Hawkins NM and others. Potential aluminium toxicity in infants fed special infant formula. J Pediatr Gastroenterol Nutr 1994;19(4):377-81 (1994). Researchers found aluminum concentrations of 534 micrograms/L in soy formula, as compared to 9.2 micrograms/L in breast milk. The authors concluded that infants may be at risk from aluminium toxicity when consuming formula containing more than 300 micrograms/L
Sheehan DM and Doerge DR, Letter to Dockets Management Branch (HFA-305) February 18, 1999. A strong letter of protest from two government researchers at the National Center for Toxicological Research urging that soy protein carry a warning label rather than a health claim.
White L. Association of High Midlife Tofu Consumption with Accelerated Brain Aging. Plenary Session #8: Cognitive Function, The Third International Soy Symposium, Program, November 1999, page 26. An ongoing study of Japanese Americans living in Hawaii found a significant statistical relationship between two or more servings of tofu per week and “accelerated brain aging.” Those participants who consumed tofu in mid life had lower cognitive function in late life and a greater incidence of Alzheimer’s and dementia.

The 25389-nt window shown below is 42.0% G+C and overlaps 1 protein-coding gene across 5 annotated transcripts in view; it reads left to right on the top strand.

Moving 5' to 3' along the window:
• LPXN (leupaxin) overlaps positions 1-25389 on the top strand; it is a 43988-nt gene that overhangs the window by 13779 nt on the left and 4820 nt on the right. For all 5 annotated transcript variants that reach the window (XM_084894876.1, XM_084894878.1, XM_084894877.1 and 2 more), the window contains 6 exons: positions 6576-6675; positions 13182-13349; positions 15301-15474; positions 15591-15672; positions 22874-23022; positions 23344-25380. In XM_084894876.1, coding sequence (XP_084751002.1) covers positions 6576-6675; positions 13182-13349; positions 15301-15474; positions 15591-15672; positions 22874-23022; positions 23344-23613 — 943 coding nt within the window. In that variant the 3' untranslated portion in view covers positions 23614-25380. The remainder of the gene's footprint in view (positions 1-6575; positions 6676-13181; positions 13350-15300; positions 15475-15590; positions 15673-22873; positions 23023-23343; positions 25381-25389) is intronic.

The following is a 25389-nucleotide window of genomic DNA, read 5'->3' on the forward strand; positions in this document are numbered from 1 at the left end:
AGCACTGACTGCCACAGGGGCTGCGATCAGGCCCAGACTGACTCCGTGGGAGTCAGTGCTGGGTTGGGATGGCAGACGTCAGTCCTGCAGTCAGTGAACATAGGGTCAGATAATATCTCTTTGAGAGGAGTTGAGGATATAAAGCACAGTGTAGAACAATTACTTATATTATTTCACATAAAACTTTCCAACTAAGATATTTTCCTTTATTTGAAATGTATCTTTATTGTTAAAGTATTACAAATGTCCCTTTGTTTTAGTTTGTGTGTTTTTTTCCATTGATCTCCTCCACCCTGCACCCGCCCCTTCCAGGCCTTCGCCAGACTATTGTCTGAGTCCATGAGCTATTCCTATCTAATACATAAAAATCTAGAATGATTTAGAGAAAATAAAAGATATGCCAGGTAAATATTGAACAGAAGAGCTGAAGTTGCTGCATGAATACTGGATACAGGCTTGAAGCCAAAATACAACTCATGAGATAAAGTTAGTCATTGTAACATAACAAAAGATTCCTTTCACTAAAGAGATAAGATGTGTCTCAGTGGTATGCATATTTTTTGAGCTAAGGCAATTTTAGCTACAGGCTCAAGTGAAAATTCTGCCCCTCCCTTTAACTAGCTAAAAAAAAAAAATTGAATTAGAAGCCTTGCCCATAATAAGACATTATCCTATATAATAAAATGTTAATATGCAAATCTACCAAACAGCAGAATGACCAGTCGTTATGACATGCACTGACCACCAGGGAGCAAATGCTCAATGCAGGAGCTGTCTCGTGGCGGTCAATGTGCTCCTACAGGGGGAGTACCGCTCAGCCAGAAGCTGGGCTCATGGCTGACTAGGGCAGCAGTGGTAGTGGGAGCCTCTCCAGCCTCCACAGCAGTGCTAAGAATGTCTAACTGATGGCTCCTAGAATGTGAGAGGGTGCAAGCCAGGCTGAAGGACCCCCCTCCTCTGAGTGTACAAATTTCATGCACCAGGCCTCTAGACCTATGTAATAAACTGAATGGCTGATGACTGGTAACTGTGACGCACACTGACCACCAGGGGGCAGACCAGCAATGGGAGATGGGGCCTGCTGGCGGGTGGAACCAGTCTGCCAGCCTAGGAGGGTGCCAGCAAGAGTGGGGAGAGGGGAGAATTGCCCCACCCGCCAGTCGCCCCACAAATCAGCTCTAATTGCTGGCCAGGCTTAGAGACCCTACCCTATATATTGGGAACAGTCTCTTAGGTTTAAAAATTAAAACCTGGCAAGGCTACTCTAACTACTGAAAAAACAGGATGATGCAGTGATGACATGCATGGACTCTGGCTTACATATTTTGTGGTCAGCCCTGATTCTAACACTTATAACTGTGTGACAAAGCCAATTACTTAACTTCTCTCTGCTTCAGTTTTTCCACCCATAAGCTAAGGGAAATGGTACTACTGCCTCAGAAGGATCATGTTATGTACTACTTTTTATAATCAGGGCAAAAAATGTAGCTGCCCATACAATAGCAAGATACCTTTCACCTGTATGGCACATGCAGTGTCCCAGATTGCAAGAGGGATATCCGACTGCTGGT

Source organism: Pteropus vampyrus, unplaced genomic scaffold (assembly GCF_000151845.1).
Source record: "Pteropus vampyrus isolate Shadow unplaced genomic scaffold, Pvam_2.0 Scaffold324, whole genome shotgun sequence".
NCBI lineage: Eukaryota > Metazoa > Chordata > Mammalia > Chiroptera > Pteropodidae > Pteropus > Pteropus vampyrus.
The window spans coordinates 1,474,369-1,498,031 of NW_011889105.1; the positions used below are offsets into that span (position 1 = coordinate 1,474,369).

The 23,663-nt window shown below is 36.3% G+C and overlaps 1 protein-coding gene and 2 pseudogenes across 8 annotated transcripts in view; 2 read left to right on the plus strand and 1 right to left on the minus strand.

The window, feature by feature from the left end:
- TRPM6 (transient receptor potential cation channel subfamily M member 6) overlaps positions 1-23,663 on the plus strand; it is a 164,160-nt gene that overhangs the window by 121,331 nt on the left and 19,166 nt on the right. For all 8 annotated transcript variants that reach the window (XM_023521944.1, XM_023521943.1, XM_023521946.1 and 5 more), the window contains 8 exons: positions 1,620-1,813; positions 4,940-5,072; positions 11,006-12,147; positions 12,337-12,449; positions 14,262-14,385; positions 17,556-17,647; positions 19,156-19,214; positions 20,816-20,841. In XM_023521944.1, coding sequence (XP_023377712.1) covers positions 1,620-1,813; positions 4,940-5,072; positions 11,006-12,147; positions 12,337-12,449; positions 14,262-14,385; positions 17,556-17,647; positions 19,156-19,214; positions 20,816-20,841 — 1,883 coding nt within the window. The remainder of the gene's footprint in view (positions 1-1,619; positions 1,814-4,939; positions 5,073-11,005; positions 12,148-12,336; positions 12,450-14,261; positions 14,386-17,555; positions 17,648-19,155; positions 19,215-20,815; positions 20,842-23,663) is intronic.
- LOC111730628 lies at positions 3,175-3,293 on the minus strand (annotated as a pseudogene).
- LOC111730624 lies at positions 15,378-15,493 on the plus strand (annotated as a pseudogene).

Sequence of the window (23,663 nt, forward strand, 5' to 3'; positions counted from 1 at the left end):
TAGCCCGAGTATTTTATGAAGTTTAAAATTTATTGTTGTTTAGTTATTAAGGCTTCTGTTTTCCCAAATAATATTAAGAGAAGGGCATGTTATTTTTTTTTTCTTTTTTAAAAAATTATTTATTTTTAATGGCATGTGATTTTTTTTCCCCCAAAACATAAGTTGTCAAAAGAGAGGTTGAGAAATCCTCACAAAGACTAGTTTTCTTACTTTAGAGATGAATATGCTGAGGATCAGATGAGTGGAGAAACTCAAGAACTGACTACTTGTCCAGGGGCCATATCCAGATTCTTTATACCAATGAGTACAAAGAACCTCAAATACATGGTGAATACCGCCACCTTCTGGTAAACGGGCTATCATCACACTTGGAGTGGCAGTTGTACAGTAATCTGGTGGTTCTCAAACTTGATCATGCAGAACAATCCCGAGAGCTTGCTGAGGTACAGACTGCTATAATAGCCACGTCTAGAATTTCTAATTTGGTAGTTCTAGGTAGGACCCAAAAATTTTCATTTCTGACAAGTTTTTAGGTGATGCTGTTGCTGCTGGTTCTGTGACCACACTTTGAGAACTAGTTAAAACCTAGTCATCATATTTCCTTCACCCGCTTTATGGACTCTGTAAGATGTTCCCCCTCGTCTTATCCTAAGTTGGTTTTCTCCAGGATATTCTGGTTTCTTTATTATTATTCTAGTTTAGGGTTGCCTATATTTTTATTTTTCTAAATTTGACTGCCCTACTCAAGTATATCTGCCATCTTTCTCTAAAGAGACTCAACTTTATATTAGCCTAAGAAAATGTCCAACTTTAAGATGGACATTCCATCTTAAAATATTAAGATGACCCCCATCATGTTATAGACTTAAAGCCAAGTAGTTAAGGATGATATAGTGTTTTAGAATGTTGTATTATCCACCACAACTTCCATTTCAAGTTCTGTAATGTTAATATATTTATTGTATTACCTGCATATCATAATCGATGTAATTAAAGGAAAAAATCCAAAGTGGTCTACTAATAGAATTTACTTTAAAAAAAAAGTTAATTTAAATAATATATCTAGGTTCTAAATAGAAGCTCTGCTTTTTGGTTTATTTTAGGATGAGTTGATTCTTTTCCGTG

Strom BL and others. Exposure to soy-based formula in infancy and endocrinological and reproductive outcomes in young adulthood. JAMA 2001 Nov 21;286(19):2402-3. Although reported in the media as a vindication of soy infant formula, the study actually found that soy-fed infants had more reproductive problems and more asthma as adults.
Medical Conditions Possibly Attributable to Soy Consumption
Weston Price Foundation
Symptoms of Disorders Possibly Attributable to Soy
Weston Price Foundation
So do yourself a favor please, and stop eating soy. If you can’t do that, then please try to reduce it to only once a week. There’s not enough research pointing to whether that reduction will help eliminate all these dangers mentioned above, but we have to believe its a good start.